Readings:

Killingsworth, Ch. 2

http://rhetoric.byu.edu/Persuasive%20Appeals/Persuasive%20Appeals.htm

http://english.osu.edu/programs/…/teacher/readingrhetorically/appeals.doc

http://rhetoric.byu.edu/Encompassing%20Terms/kairos.htm

http://rhetoric.byu.edu/Branches%20of%20Oratory/Branches%20of%20Oratory.htm

Watch: Pres. Obama’s SOTU address and take at least a page of notes connecting the speech event to concepts we’ve been reading and talking about.

http://stateoftheunionaddress.org/2010-barack-obama (video)

Responses: here and here

Key terms: authority, evidence, fact, discourse community, popular vs. special audience, expert

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Readings and Activities for Tuesday, January 26

Posted by William FitzGerald on January 22, 2010

Today we crack open the book on ancient (classical) rhetoric to learn about the culture in which the principles of oratory that have framed our governmental system were first conceived and put into practice, where the symbols and strategies of oratorical performance were first employed.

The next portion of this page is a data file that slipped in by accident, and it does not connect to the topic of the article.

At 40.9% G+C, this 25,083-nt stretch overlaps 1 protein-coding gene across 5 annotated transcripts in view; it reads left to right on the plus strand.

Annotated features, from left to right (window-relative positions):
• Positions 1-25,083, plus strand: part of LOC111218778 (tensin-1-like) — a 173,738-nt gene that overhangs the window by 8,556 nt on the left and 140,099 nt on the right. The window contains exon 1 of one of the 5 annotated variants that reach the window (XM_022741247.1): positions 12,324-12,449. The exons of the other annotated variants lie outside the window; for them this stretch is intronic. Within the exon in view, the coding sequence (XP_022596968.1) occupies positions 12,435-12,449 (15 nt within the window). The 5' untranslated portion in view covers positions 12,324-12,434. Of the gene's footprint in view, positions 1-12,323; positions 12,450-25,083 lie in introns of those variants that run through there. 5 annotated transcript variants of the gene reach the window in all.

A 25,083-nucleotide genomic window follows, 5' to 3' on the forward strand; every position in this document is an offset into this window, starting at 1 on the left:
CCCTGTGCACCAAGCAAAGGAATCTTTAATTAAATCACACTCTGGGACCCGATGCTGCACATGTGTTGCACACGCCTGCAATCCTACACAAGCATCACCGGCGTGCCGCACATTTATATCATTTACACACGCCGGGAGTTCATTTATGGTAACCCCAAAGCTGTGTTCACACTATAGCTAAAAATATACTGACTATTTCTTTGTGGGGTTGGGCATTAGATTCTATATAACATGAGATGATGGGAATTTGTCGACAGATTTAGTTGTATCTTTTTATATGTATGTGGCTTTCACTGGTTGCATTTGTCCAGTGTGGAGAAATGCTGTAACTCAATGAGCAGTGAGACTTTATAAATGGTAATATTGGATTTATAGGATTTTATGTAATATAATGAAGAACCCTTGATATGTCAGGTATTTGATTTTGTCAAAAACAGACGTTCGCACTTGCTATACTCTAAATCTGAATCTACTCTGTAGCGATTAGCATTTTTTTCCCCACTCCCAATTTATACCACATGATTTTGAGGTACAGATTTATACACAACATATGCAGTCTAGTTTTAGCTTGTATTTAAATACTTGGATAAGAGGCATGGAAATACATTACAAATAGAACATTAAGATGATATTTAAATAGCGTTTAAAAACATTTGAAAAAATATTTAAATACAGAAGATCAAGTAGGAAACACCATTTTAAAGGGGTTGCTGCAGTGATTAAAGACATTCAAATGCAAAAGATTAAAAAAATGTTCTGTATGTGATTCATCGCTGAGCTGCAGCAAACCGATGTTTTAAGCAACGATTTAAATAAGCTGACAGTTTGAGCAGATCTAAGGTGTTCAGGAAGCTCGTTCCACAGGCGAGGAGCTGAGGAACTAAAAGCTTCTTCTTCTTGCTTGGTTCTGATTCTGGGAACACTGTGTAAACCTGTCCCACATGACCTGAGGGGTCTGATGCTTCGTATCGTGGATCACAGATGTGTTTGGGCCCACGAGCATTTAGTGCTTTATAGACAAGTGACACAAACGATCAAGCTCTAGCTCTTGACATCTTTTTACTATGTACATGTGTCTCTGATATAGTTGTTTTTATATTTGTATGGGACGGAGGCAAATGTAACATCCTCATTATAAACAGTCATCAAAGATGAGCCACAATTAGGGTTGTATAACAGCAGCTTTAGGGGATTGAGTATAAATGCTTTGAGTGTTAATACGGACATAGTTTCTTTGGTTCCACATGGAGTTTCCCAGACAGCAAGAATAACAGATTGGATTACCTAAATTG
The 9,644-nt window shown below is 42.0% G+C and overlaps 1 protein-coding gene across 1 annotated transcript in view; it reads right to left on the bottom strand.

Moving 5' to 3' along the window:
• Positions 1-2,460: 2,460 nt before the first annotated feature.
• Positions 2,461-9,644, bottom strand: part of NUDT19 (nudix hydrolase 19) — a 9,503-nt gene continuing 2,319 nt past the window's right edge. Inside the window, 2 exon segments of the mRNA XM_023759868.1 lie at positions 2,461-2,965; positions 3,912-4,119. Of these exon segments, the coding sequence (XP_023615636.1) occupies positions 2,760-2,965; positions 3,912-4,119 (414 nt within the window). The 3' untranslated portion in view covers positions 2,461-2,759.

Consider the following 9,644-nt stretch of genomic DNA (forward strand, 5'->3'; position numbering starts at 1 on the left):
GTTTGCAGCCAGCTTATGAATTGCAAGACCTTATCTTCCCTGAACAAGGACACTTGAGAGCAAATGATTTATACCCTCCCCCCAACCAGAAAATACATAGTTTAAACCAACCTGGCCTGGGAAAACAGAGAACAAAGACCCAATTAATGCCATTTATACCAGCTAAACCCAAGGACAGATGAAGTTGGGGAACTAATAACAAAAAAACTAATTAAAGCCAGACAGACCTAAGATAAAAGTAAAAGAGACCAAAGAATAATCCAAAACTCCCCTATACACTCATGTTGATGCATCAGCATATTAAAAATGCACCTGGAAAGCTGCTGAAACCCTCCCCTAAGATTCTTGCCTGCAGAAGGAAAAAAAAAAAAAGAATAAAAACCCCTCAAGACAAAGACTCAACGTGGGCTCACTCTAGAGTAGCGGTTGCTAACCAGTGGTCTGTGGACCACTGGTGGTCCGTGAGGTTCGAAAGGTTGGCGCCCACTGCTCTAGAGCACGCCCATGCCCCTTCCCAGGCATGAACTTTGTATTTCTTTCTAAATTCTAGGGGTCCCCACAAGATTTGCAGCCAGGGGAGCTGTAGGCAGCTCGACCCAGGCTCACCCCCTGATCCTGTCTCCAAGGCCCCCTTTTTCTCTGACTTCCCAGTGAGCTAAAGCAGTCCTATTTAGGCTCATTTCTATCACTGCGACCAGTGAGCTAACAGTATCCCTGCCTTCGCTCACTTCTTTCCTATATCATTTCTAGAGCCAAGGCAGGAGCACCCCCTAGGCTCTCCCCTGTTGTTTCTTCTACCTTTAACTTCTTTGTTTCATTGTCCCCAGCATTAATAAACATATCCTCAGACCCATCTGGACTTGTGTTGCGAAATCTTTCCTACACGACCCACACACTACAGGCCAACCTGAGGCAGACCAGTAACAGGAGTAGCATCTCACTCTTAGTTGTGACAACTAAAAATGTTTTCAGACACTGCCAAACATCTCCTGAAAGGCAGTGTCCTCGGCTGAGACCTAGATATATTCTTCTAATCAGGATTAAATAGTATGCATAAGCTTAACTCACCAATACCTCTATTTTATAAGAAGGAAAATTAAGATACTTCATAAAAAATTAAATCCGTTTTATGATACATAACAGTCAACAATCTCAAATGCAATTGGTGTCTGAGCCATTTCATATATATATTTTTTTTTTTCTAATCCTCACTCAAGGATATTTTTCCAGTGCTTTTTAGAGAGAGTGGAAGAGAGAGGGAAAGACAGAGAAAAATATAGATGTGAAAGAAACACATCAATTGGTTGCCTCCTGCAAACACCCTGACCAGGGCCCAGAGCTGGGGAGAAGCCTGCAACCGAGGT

Readings:

Habinek, Thomas. Ancient Rhetoric and Oratory. Preface, Chronological Chart and Ch. 1.

Key points (from “Preface”):

Oratory: formal public speechmaking; characteristic political act of ancient city-states and of later political entities that draw inspiration from them.

Rhetoric: according to Aristotle, the study of the available means of persuasion in response to prevalence of oratory; the study of successful oratory.

Rhetoric modes of discourse reflect contingency, emotion, and personal allegiances

Rhetoric = rhetorical analysis and training together with oratorical performance.

Rhetoric is always social, involves art, argument, conviction, power, play, pleasure, tolerance, exchange

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Readings and Activities for Thursday, January 21

Posted by William FitzGerald on January 21, 2010

Readings:

Killingsworth. Appeals in Modern Rhetoric, Preface and Chapter 1.